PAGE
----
Introduction: HIV infection is associated with increased treatment-related toxicity and worse outcomes in locally advanced cervical cancer patients (LACC), especially in resource-constrained settings. Local control (LC) in a phase III randomized, controlled trial investigating modulated electro-hyperthermia (mEHT) on LACC patients in South Africa (ethics registration: M120477/M190295), was significantly higher in participants randomized to receive chemoradiotherapy (CRT) with mEHT compared to CRT alone (stratum: HIV status, accounting for age and stage). This analysis investigates whether mEHT adds to the toxicity profile of CRT in HIV-positive LACC participants.
Methods: Inclusion criteria: signed informed consent; International Federation of Gynecology and Obstetrics stages IIB to IIIB squamous cell carcinoma of the cervix; HIV-positive patients: CD4 count >200 cell/mL/on antiretroviral treatment for >6 months; eligible for CRT with radical intent. Recruitment: January 2014 to November 2017 (ClinicalTrials.gov: NCT03332069). Acute toxicity (evaluated using CTCAE v4 criteria) and quality of life (according to EORTC forms) in 206 participants randomized for treatment were evaluated alongside the LC results to determine safety and efficacy in HIV-positive participants.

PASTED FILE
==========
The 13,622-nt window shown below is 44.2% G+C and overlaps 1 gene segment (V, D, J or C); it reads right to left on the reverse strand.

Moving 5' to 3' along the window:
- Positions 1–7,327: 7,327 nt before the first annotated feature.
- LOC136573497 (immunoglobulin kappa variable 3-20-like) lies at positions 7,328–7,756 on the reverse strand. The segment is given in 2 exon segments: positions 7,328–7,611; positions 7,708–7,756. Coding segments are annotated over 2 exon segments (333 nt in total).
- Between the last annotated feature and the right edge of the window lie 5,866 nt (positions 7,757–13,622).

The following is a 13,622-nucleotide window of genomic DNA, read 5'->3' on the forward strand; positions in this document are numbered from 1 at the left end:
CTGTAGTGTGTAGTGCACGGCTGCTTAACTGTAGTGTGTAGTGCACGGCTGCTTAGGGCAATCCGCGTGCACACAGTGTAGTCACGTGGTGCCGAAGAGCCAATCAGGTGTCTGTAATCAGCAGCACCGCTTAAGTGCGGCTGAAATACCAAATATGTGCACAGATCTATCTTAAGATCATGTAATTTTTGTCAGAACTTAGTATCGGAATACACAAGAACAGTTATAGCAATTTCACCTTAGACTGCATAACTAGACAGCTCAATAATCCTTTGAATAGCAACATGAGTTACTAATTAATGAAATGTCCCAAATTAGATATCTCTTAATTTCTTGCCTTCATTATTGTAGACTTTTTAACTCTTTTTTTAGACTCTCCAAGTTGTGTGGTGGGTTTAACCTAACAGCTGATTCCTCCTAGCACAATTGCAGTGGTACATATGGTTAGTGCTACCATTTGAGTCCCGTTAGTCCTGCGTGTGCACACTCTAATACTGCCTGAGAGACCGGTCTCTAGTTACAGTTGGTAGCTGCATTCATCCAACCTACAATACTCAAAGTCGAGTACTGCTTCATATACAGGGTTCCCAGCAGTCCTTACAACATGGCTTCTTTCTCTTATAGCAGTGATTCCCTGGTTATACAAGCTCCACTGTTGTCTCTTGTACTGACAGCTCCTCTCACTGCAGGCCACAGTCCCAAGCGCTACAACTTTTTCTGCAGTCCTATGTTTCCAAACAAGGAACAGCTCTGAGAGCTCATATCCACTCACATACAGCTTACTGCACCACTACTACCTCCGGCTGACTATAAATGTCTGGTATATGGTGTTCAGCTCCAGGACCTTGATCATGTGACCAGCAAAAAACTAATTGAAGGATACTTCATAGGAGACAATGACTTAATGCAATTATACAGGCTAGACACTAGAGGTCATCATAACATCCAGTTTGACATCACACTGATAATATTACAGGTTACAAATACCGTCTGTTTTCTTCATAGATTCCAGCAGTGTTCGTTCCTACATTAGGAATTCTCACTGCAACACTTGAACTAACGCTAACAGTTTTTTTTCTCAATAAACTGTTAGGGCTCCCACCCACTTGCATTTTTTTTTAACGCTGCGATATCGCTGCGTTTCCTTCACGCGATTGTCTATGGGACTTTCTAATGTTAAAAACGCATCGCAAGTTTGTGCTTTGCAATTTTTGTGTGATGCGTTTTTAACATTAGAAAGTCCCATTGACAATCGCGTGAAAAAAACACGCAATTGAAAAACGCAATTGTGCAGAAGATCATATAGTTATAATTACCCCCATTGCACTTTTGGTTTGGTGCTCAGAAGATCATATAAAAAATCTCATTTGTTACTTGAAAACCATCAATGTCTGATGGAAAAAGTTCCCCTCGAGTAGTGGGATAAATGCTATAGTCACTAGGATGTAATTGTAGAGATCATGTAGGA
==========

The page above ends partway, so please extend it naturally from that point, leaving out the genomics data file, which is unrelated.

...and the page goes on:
Results: Compliance to mEHT treatment was high (97% completed 8 treatments) with no significant differences in CRT-related toxicity between treatment groups or between HIV-positive and -negative participants. Adverse events attributed to mEHT were minor, even in obese patients, and did not affect CRT compliance. Participants treated with mEHT reported improved fatigue, pain, emotional and cognitive functioning.
Conclusion: mEHT did not cause unexpected CRT-related toxicities and is a safe treatment modality for HIV-positive patients, with minor limitations regarding body weight, even in a low-resource setting.